As Judy suggests, while "A Gossip on Romance" begins as a meditation whose argument seems to be to justify the kind of pictorial/adventure narrative we find in those books which have long been thought of as "boys'" or adventure stories (Treasure Island, Kidnapped, The Black Arrow), it goes on from there to discuss the centrality of the pictorial imagination -- the picture. Stevenson argues that the picture -- the pictorial imagination, the intently dramatic scene which somehow epitomizes and brings together feelings, thoughts, psychological presences in one irresistible suggestive mixture -- is far more important than any moral lesson, however appealing, any psychologized character, however susceptible to "analysis", and any pattern or theme in the work. He begins this proof by exemplifying it himself in his opening paragraph:

If anything fit to be called by the name of reading the process itself should be absorbing and voluptuous; we should gloat over a book, be rapt clean out of ourselves, and rise from the perusal, our mind filled with the busiest, kaleidoscopic dance of images, incapable of sleep or of continuous thought. The words, if the book be eloquent, should run thenceforward in our ears, like the noise of breakers, or the stroy, if it be a story, repeat itself in a thousand coloured pictures to the eye.

Absorbing and voluptuous; we should gloat, be rapt clean out of ourselves, rise with our mind filled with dances of images. I like to use the word "reverie" for this state and think it essential to the experience of novel writing and novel reading shared by a writer and his reader when they are deeply congenial.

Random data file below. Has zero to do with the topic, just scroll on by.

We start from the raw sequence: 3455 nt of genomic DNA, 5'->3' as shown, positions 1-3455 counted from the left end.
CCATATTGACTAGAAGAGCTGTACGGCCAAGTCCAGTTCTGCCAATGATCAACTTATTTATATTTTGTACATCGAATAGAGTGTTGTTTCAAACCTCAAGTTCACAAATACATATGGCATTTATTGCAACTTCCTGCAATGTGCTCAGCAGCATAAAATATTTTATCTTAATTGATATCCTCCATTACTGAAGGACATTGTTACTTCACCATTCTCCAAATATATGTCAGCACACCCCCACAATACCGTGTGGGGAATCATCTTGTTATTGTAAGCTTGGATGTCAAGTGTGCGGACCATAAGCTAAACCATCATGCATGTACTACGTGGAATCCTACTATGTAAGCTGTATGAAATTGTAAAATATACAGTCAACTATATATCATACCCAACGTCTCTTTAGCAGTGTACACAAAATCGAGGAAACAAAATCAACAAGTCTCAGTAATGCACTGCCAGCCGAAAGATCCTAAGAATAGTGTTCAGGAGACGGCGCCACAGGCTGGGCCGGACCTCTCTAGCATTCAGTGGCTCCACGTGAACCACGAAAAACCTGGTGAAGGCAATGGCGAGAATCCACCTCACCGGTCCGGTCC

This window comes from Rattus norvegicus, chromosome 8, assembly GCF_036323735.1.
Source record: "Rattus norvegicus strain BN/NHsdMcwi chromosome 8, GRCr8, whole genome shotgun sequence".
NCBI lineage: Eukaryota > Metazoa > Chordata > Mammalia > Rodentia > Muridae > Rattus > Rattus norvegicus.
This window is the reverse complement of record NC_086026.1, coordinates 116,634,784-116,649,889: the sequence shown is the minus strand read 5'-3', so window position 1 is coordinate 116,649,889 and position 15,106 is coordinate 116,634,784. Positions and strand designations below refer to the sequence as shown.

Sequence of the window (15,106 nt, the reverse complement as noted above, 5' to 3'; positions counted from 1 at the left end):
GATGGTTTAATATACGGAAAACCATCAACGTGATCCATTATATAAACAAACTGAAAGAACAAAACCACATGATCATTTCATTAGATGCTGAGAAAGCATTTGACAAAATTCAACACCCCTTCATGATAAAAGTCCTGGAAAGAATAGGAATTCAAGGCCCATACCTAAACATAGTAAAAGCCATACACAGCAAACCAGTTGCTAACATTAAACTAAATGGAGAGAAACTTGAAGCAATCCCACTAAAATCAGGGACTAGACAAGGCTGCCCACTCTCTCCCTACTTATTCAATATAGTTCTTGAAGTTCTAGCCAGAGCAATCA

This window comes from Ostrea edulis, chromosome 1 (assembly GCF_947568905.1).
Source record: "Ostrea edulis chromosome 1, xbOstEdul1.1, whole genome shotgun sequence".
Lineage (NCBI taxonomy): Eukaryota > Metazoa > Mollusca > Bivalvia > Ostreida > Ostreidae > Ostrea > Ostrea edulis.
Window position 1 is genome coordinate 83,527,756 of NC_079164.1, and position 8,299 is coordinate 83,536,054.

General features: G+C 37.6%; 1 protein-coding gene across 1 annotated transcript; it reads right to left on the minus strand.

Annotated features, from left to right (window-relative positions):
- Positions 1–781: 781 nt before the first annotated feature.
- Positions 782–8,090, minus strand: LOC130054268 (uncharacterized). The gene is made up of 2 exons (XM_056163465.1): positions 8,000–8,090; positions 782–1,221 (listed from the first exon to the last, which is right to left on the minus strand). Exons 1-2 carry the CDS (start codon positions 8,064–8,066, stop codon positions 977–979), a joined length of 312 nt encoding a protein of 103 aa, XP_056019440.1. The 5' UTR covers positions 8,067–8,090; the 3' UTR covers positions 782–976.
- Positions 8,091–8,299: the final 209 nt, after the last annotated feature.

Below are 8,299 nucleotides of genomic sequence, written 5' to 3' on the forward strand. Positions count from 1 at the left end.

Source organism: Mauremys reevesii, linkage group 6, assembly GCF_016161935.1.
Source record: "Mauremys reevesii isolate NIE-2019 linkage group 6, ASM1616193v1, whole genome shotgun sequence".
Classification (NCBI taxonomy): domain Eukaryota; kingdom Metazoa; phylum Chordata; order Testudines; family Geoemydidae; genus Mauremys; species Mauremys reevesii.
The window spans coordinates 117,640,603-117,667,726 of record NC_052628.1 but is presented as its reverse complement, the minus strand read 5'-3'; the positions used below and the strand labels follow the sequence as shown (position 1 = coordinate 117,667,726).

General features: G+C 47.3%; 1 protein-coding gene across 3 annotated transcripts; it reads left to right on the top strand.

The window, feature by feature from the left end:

In my French book of Stevenson, the editor opens by saying that Nabokov insisted that it was Stevenson who made "the most intelligent remarks ever written on literature" (that's a literal translaton of the French); William James said "nothing more beautiful and profound" was ever written about fiction and the imagination than what we find in RLS; Borges said that he "placed above all else "The Chapter on Dreams" as a revelation of what goes on in the mind of a novelist. I'll pick that one up when I respond later on to "The Chapter of Dreams". Right now I'll say that "A Gossip on Romance" shows why Henry James so respected Stevenson:" James repeatedly talks of the importance of "picture" in reading fiction, of the pictorial imagination. I tell my students they must read not only to hear the tones of the characters; they must work their minds to see the pictures evoked. (One reason movies are so popular is film-makers do this for people, although in the process they make a wholly different kind of work of art.)

Judy brought out some of the details of the argument beautifully and related them to our gothic/ghost stories. I'll just add to hers by talking more of Stevenson's central argument. He is trying to explain why certain books have power and others don't and in what this power resides. Trollope does this too and he signals out the pictorial imagination though he calls it "the sensational" moment and talks of his scenes between Mary Lady Mason and Sir Peregrine Orme in Orley Farm, Scott's scene in Ivanhoe where Rebecca describes for Ivanhoe the scene of battle, and of Jane Eyre as a whole (according to Trollope it has many such dramatic or sensational epitomizing moments). (All this is found in Trollope's An Autobiography in the section on fiction.) But Trollope only describes hesitantly; Stevenson is trying to make us and himself relive how we fall into a state of reverie, how we are drawn into forgetting where we are sitting, who we are (for the moment) so that if someone should come and hit us on the shoulder, they "bring us back" and we are bothered by the "interruption" of our state of absorption.